Navigation Links
LJI develops new approach to identify genes poised to respond in asthma patients
Date:7/8/2014

SAN DIEGO July 8, 2014 In a study published yesterday in the scientific journal Nature Immunology, a group at the La Jolla Institute (LJI) led by Pandurangan Vijayanand, Ph.D. identify new genes that likely contribute to asthma, a disease that currently affects over 200 million people world wide.

An organism's genetic material, also known as its genome, can be divided into small sections or 'neighborhoods.' Scientists can determine which genetic neighborhoods in a cell are active, or primed for gene production, by looking for a marker on the genome called an enhancer. An enhancer can increase the production of genes in its immediate neighborhood. The goal of the published study is to find genes whose neighborhoods are active in diseased cells, but inactive in healthy cells. Genes that are in active neighborhoods in diseased cells are likely to contribute to disease, and can potentially be targeted with drug treatments.

In order to find genetic neighborhoods that are active in asthmatic disease, the scientists in Vijayanand's group focus their experiments on memory cells, which develop abnormally in asthma patients. Memory cells are responsible for quickly responding to foreign substances called antigens that the host has been exposed to previously. Air passage inflammation, which characterizes asthma, is mediated by an overactive response to inhaled antigens by memory cells.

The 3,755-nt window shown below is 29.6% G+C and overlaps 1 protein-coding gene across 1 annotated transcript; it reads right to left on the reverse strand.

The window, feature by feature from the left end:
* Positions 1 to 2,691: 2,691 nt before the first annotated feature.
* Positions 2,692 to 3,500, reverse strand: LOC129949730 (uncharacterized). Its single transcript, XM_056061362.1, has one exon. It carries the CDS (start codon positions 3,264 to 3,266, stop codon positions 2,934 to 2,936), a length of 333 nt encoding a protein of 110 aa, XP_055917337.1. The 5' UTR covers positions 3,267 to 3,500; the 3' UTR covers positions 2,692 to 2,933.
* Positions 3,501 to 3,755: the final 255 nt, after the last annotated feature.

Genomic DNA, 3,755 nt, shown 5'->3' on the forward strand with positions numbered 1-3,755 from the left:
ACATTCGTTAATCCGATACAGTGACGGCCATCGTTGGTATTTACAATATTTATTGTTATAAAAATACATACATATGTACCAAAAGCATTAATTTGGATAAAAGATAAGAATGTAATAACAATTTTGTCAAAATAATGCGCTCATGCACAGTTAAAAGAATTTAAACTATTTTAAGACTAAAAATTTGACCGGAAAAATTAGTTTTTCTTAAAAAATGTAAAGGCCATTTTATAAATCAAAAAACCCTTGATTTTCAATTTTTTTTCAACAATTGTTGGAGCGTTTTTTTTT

By applying his technique in small populations of abnormal memory cells, Vijayanand highlights 33 genetic neighborhoods that are highly active in diseased cells, but inactive in healthy cells, shifting the focus of asthma research to specific genes that are located in these neighborhoods.

Genome-wide association studies (GWAS) that are less precise, have previously identified 1,500 potential target regions associated with asthmatic disease. According to Vijayanand, these targets are too numerous to study individually, and as a result, the field has remained focused on just a few molecules for discovery of new asthma treatments. Using their approach, Vijayanand's team searched the 1,500 targets for those that have the greatest likelihood of contributing to asthmatic disease. "Our unbiased and hypothesis-free approach has revealed a staggering but manageable number of new molecules that could play a role in asthma, and thus are potentially novel therapeutic targets," said Vijayanand.

Vijayanand and his team completed the study using different amounts of cells from the blood of healthy individuals and asthmatic patients. They did so in order to determine the smallest number of cells that were required for their technique, and found that it works with as little as 10,000 cells, which is significantly less than the millions of cells required to use other methods. Vijayanand envisions using this technique in situations where access to cells is limited, such as tumor biopsy for cancer.

The frequency of asthma is rising across the developed world as well as in several large developing countries. Treatment for asthma usually includes long-term nonspecific medication, as there is no cure at present.